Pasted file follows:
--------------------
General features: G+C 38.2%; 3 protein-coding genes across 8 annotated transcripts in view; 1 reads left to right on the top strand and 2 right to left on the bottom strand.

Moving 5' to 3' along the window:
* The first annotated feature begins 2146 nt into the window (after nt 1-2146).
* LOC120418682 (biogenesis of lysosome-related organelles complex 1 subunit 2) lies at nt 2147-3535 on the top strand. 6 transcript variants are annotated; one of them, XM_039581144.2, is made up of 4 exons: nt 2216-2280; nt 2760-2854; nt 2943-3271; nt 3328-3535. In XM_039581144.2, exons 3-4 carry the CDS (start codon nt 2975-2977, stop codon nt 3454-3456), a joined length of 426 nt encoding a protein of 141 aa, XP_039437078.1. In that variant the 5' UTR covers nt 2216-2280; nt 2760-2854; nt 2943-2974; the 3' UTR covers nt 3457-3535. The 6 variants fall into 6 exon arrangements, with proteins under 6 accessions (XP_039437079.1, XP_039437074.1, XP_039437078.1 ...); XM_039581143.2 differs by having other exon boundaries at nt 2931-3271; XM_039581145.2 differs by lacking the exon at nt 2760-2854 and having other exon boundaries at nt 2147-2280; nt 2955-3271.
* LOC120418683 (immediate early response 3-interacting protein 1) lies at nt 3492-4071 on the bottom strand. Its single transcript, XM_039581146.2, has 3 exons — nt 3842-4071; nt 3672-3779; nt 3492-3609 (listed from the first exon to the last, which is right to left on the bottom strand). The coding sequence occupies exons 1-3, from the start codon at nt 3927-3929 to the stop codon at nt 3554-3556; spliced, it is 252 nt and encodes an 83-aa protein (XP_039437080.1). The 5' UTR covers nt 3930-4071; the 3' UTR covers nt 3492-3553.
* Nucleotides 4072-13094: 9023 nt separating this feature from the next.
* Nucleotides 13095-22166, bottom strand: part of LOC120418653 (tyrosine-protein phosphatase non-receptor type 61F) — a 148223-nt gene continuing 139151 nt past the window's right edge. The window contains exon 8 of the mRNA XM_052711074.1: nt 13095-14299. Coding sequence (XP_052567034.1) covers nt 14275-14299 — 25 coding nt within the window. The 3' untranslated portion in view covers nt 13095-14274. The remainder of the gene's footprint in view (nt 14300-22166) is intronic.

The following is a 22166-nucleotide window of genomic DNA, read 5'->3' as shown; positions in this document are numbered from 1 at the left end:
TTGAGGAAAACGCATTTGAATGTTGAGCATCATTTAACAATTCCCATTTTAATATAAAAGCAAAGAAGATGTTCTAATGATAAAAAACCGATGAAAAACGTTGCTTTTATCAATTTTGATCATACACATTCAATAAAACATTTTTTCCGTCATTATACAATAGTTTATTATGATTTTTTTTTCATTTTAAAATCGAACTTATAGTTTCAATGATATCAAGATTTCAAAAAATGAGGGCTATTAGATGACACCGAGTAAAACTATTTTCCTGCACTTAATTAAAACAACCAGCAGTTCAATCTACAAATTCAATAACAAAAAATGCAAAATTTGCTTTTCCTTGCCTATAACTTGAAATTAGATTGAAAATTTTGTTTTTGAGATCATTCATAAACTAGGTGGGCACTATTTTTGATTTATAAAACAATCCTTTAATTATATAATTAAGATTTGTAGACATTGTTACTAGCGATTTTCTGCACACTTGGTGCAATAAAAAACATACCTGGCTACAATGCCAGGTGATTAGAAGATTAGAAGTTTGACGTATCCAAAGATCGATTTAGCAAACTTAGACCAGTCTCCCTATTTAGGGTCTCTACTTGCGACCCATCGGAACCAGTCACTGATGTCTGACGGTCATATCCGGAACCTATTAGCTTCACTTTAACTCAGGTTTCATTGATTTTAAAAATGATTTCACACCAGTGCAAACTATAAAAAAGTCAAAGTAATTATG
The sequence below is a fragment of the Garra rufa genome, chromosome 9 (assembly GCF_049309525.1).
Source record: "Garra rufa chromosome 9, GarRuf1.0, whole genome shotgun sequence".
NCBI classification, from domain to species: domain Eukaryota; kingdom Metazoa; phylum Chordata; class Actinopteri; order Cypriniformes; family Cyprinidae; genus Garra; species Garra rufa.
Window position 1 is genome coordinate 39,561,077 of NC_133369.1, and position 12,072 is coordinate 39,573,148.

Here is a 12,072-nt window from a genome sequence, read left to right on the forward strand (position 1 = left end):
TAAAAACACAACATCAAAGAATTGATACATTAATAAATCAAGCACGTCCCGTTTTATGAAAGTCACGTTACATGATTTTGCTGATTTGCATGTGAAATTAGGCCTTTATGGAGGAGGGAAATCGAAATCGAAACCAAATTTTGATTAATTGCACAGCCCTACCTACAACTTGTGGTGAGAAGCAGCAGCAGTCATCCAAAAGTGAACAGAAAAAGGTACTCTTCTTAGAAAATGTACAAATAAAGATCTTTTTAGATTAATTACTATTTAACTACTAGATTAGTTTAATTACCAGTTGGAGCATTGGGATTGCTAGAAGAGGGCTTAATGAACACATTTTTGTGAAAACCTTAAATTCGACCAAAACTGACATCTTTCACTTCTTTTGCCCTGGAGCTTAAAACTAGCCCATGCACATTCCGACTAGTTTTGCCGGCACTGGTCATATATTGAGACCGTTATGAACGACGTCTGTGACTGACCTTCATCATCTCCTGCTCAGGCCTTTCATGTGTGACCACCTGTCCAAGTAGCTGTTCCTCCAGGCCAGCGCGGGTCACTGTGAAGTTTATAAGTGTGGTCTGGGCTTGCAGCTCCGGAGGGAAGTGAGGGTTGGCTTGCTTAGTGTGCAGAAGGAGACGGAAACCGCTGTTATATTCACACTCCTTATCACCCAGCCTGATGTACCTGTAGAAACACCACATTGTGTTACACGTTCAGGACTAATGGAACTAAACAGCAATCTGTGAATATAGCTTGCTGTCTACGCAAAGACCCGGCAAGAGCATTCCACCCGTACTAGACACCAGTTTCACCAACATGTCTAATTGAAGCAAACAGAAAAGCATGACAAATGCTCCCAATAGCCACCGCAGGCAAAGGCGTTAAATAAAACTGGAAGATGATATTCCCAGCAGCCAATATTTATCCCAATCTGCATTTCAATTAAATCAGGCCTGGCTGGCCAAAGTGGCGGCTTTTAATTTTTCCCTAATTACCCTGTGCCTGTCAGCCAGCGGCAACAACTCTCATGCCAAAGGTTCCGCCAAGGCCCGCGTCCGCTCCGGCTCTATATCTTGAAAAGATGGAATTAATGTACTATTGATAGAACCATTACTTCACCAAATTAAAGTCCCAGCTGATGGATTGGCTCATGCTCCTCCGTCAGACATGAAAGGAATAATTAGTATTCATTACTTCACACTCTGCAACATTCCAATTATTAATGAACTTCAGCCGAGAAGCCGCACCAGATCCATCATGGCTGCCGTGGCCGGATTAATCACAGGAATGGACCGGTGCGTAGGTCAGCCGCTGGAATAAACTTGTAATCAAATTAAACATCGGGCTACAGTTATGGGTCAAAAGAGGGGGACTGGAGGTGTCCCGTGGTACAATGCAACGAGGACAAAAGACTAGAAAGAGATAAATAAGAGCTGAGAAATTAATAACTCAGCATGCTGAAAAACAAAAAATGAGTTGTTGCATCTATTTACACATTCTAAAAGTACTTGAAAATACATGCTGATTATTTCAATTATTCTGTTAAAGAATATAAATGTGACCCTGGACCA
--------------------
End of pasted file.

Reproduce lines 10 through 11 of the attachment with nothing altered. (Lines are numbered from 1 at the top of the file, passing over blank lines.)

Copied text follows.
The sequence below is a fragment of the Garra rufa genome, chromosome 9 (assembly GCF_049309525.1).
Source record: "Garra rufa chromosome 9, GarRuf1.0, whole genome shotgun sequence".